Stratfor Staggers?

Stratfor closes Washington bureau; "reorganizes" in D.C. and Austin

Last Friday, Stratfor closed its high-profile Washington, D.C., bureau, about a month after switching to a paid-subscription model. "These are cost-control measures," said Stratfor founder George Friedman. "We've cut some people who were too expensive and inessential." He estimated that the bureau cost "well into five figures" per month.

President and CEO Don Kuykendall says new consulting contracts required Stratfor to put resources into its analysis group. These pending contracts, he said, include one with "one of the five largest U.S. corporations in the world." There are no plans to alter the Web site operations.

Washington bureau members included bureau chief Bryan Bender (who came from Jane's Intelligence Review), Mike Towle (formerly of Knight Ridder), Ed Ossley (formerly of the Seattle Post-Intelligencer), and Therese Schlacter. Stratfor spokespeople said that some might be offered positions in Austin, but discussions are continuing "on a case by case basis," says Friedman. He added that Jack Sweeney, Latin American expert, has been retained as a Stratfor analyst. Some reorganization in the Austin office is planned, but spokespeople did not give any details.

The cuts came for what Friedman cited as "cultural differences." "While we appreciate the skills of journalism, the heart of Stratfor is its intelligence and analytic skills," Friedman says. By training, journalists aim for brevity that "misleads the public by boiling [certain stories] down to 600 words." At a certain point, "it doesn't boil down." Another issue was the journalists' "world-view," he said: "They like to deal with the story today. We should be looking ahead. By the time The New York Times has it on the front page, we should have been there a year ago." Richard Parker, Stratfor's executive editor and chief operating officer (and formerly a Knight-Ridder reporter), says that "lots of companies hire journalists for those skill sets, and I think there are lessons to be learned from large, successful competitors who have managed to hybridize their workforce." Parker, based in Austin, has been offered a position as strategic planner.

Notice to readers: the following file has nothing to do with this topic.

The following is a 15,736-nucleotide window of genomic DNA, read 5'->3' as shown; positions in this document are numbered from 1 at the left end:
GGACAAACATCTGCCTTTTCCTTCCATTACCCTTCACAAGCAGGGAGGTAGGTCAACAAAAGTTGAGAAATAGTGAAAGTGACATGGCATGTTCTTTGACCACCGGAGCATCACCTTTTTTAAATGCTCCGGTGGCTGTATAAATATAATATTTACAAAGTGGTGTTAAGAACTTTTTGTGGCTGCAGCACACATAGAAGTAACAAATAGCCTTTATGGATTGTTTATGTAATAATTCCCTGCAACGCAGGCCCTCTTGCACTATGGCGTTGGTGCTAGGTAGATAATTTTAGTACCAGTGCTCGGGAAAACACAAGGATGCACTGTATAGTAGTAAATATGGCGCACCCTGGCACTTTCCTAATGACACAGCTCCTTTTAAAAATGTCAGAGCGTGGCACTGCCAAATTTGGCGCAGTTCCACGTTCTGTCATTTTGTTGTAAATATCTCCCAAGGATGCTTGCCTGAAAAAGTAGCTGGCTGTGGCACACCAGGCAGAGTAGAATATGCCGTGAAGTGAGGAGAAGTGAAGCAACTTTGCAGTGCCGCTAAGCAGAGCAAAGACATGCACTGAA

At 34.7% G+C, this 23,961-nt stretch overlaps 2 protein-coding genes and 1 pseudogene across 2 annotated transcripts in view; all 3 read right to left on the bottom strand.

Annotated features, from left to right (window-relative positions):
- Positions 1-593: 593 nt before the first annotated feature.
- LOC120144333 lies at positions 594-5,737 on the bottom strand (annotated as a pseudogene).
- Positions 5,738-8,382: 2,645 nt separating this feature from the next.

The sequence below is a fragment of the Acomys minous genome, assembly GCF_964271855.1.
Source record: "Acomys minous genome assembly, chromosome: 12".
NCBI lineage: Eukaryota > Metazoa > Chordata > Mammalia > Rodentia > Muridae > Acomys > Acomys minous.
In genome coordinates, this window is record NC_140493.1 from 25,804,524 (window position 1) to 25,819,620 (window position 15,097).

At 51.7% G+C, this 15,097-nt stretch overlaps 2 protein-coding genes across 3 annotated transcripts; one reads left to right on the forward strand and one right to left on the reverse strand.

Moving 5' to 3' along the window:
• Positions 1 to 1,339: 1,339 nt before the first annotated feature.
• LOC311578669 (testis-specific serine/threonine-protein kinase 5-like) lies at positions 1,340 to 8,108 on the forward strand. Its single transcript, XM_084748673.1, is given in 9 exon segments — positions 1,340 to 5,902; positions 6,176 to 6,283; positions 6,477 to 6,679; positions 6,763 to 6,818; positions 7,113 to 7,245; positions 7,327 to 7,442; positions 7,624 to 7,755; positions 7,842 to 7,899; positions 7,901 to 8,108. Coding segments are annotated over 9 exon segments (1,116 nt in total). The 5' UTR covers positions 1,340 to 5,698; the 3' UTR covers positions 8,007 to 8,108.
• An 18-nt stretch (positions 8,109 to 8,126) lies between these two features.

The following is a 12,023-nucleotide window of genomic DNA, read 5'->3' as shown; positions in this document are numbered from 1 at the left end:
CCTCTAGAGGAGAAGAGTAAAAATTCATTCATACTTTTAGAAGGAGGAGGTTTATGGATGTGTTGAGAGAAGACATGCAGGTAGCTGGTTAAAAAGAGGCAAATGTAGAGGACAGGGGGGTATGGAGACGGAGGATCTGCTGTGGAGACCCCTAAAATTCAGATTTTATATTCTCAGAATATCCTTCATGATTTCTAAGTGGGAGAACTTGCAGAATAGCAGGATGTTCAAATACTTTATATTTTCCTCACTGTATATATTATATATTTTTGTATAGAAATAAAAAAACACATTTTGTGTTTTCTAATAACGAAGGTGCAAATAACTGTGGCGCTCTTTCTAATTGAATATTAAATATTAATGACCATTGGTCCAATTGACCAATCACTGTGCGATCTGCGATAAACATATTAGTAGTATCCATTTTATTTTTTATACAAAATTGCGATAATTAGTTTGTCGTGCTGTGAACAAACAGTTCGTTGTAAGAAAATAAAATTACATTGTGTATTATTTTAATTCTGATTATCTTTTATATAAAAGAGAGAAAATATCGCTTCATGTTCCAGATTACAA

In Washington, D.C., Robert Steele, the president of, a Stratfor competitor, had already heard about the closing. He asked me, "Why does it surprise you that a bullshit outfit fails?"

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